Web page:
I have been friends with the Chess Grand Master Gerald Hertneck for many years. Gerald is considerably younger than I. In the late 1970ies, I had quite a few quickies with the then still very young Gerald and his friend Robert Zysk. We were all members of the SK Obermenzing. My chess friends and I were already “grown up” at the time and we had plenty of fun with the young and humorous guys.

Later, when he was already a very successful chess player, Gerald, along with some others, initiated the Munich Chess Foundation (Münchner Schachstiftung).

Since the chess world championship is now under way, he sent us an email:

Dear chess friends,

GeraldHertneckthe count down for the biggest chess event of the year has started! On Saturday, November, 8th, the World Champion duel between the current holder of the title Magnus Carlsen and his Indian challenger Vishy Anand will begin! Here is the official page of the tournament (http://www.sochi2014.fide.com/).

A year ago in Chennai, Carlsen won clearly and without being beaten with 6,5:3,5. To be sure, Magnus Carlsen is still the world’s number 1 and therefore the favourite for the duel. However, during his last two tournaments, the Chess Olympics in Tromsö and the GM Tournament in St. Louis, Carlsen had to be content with coming in second. In March, Vishy Anand surprised many experts, winning the candidates’ tournament easily – and in September, he won the Grand Slam Finals in Bilbao.

As I see it, the psychological advantages is with the long-standing world champion Anand, since this time around he enters as the challenger who has little to lose, while in the worst case Carlsen will have to give up the title of world champion – which would also minimize his market value.

I also think Anand will be better prepared for the fight in terms of opening theories. He will have learned from being beaten last year. In particular, he will try to play more dynamically, rather than letting himself be pushed into Carlsen’s favourite domain. What I mean are slightly better final matches which, with lots of patience and enormous stamina, Carlsen can win.

In short: as I see it, chances in this exciting match are totally even, even if the difference in terms of ELO numbers seems to be a clear statement: 2792 for Anand versus 2863 ELO for Carlsen. Statistically, this equals an expectation of winning of 60 per cent versus 40 per cent. But especially in a match with 12 individual games, psychology and dynamics play quite a significant role!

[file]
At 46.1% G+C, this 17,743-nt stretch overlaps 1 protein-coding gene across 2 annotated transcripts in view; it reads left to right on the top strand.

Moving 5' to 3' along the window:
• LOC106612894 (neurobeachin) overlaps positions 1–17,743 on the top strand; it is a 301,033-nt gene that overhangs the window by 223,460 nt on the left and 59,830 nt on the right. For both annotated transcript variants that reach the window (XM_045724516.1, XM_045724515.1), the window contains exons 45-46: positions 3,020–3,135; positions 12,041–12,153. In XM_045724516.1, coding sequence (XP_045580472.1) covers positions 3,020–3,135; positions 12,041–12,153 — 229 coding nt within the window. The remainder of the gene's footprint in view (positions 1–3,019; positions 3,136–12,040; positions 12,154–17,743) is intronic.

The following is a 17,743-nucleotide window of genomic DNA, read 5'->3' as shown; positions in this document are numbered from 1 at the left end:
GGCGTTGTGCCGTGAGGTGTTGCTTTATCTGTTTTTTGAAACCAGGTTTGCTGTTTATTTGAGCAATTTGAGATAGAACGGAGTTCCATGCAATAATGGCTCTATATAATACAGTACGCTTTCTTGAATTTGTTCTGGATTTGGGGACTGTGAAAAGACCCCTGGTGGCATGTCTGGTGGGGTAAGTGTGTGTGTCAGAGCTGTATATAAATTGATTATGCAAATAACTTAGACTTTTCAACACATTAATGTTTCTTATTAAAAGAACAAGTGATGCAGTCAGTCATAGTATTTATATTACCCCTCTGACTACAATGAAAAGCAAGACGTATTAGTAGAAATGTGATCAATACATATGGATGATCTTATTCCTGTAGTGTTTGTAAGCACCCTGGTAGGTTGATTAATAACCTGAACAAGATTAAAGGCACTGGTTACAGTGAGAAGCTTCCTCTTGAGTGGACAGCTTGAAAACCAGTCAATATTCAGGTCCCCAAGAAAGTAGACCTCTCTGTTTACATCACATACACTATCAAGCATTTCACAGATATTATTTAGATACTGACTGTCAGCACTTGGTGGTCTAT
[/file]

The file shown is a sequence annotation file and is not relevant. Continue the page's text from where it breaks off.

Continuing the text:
Now there is the question how to best follow all the individual games of the world championship. For the first time ever, the “Süddeutsche Zeitung”, along with the Munich Chess Academy, decided to offer an online report this year. If you click here: Link (http://www.sueddeutsche.de/thema/Schach-WM), you will get a 10-minute video with Chess grand master Stefan Kindermann after every game. He will discuss the highlights of each game and give an insightful illustration. It would make us happy if you took the time to follow the report.

Gerald Hertneck

Here is some information and contact data on the Munich Chess Foundation:
With the innovative training concept: ”Schach nach Königsplan“, the Munich Chess Foundation teaches children and adolescents precious competences for their future development.

Besides the ability to concentrate and the development of efficient cognitive structures, motivation and trust in their own competence are the key concepts of the promotion program.

The positive consequences of chess training on the mathematical competence, reading and orthography, as well as the emotional and social development of students have been clearly documented in numerous scientific studies.

I also witnessed the process myself. When, around the age of 12, I started playing chess in the chess club, my “school grades” suddenly improved considerably. And I also firmly believe that, through my entire professional career, there is a lot I have to thank chess for.

The thing I admire most about the foundation is that many children who had already been considered lost for society due to their under-privileged situation in life were brought back to social life and turned into a success.

Contact:

Münchener Schachstiftung

Zweibrückenstraße 8
80331 München
fon (0 89) 95 89 43 30 
fax (0 89) 95 89 43 32 
info@mucschach.de
www.mucschach.de